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Fire standards are key for EDs
The fire safety standards set forth by The Joint Commission, which have low compliance rates, should receive special attention from ED managers. Observers note that the ED is a frequent site for unexpected fires, especially when set by patients. In addition, smoke moves quickly through an ED because of the open architecture, and many of the patients are very sensitive to smoke, so it is not tolerated well.
"That's an accurate statement," says George Mills, MBA, FASCHE, CEM, CHFM, CHSP, a senior engineer with The Joint Commission. "There is much less 'compartmentation' in the suite-like ED. If there is a fire in a room with four walls, it will be contained." If patient rooms are not defined, you lose the ability to compartmentalize, he says.
Given this added danger, what are the responsibilities of the ED manager? Mike McEvoy, PhD, REMT-P, RN, CCRN, EMS coordinator in Saratoga County, NY, says, "I would say two things are important to do: One, have someone in the ED who is responsible for surveying these sorts of compliance issues — what are the standards, are the fire extinguishers where they need to be, are exits blocked?" This individual should check these items on a routine basis, he adds.
"The second thing, which is really hard to do — but very important — is to periodically conduct a drill where you actually practice evacuation and move large numbers of patients," he says. McEvoy recognizes this practice is difficult to do with live patients, but says all EDs have quiet times when there are opportunities to practice moving simulated patients with ventilators and multiple IVs. "When you do that, you gain comprehensive appreciation for what would happen," he says.
Even the ICU had a drill
For ED managers who question the practicality of doing this type of drill, McEvoy has the following response: "We even did it in an ICU. We evacuated an entire portion onto another floor just to see if we had the equipment and supplies available to do that."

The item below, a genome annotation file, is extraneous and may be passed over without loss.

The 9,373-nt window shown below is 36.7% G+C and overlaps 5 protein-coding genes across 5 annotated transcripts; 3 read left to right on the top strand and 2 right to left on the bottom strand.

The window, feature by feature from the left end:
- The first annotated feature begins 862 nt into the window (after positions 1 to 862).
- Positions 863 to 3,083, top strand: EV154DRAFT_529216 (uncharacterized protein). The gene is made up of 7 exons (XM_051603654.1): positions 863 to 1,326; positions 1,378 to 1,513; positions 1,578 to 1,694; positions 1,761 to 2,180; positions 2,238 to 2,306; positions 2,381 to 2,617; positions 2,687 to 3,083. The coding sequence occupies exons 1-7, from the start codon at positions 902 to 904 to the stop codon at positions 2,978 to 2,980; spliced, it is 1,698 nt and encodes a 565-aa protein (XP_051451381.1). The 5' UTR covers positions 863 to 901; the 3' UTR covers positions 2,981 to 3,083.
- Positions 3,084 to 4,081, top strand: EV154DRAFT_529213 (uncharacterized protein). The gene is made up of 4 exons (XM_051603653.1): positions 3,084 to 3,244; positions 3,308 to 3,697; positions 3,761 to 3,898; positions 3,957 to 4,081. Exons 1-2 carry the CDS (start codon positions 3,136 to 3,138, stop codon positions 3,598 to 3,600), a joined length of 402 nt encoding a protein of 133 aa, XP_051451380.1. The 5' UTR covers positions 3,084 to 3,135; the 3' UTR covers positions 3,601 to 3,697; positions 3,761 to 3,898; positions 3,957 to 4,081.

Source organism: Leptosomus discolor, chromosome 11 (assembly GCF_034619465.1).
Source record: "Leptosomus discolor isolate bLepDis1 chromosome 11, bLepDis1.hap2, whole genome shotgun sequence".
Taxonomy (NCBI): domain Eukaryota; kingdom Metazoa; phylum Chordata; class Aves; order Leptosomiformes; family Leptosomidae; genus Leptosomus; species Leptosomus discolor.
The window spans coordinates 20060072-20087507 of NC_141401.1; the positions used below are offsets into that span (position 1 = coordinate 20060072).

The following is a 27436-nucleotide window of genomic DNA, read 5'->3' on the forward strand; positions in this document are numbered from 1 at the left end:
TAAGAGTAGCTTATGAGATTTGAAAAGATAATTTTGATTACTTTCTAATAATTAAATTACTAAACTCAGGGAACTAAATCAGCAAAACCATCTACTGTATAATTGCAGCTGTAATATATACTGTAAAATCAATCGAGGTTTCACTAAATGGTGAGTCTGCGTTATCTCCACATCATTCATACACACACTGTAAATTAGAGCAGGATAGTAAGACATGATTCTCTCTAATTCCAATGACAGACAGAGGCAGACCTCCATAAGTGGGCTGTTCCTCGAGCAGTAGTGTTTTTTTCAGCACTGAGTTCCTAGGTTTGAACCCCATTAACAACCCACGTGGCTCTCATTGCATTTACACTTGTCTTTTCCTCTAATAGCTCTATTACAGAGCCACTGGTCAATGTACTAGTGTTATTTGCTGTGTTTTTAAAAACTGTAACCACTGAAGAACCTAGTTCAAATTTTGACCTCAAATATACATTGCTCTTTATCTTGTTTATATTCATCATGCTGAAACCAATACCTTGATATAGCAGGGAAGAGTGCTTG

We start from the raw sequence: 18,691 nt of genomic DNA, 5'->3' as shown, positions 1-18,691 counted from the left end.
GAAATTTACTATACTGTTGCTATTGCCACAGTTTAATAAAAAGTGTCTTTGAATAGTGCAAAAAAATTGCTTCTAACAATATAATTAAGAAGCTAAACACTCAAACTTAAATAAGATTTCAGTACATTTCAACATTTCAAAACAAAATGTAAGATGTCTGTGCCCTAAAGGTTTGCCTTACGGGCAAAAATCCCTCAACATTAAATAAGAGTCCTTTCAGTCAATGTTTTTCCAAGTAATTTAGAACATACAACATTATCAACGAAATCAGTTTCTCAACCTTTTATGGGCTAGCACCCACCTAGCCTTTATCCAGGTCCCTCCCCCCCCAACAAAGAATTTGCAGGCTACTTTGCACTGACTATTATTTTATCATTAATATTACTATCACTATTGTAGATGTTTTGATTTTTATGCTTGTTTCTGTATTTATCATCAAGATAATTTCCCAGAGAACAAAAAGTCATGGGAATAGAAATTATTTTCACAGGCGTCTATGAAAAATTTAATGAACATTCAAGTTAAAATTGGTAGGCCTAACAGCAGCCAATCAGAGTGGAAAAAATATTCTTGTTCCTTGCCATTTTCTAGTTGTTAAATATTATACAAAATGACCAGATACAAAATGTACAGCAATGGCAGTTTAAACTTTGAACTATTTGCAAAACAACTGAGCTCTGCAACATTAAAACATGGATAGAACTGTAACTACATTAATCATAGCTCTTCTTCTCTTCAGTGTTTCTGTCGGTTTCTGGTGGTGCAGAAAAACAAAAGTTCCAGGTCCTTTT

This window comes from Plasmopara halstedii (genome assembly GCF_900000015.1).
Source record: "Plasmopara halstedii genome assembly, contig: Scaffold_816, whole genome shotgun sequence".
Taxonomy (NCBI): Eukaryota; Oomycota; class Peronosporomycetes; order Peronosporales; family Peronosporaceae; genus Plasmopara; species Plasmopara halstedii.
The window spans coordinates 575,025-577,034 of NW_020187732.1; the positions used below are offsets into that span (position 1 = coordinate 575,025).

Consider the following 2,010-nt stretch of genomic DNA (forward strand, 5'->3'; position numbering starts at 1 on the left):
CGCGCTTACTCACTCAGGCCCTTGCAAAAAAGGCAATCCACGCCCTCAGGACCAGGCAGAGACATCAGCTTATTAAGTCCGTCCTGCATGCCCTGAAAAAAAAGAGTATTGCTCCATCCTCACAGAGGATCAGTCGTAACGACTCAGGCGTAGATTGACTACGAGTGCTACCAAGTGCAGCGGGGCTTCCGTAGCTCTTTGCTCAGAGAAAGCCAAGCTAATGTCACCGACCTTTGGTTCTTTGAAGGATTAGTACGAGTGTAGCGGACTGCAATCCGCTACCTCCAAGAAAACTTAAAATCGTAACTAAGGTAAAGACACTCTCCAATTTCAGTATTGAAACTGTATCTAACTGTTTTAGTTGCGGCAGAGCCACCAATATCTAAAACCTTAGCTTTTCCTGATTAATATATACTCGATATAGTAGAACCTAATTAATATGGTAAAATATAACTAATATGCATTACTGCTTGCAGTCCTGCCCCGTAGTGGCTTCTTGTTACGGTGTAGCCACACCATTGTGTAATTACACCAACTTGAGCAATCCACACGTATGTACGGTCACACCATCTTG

Kathy John, MSA, ARN, CHSP, CHEP, chairwoman of the Atlanta Metropolitan Medical Response Healthcare Section, says, "You may be able to reduce supplies in the hallways if there are too many, so there's less in the way if you need to quickly evacuate." In addition, she notes, "It's a requirement that the fire extinguishers be checked monthly and annually, so the ED manager needs to be aware of the location and who is responsible to test the equipment according to the [standards of the] National Fire Protection Agency."
The ED manager "needs to know and understand what the requirement is and who is responsible for it," John says. "They also need to understand the storage requirements around sprinkler heads. For example, they must make sure not to store anything too close to the sprinkler heads, because it makes them less effective."
Finally, she says, the manager needs to educate staff about the hospital fire plan as well as the evacuation plan: meeting places inside or outside the department in case of a fire; who turns off the medical gases; what to bring with them in case of evacuation (i.e., charts, medications); and how to do it. "I'm big on the team approach and everybody knowing their role, such as taking a head count when everyone gets outside, because the fire department will need to know if everyone got out," John says.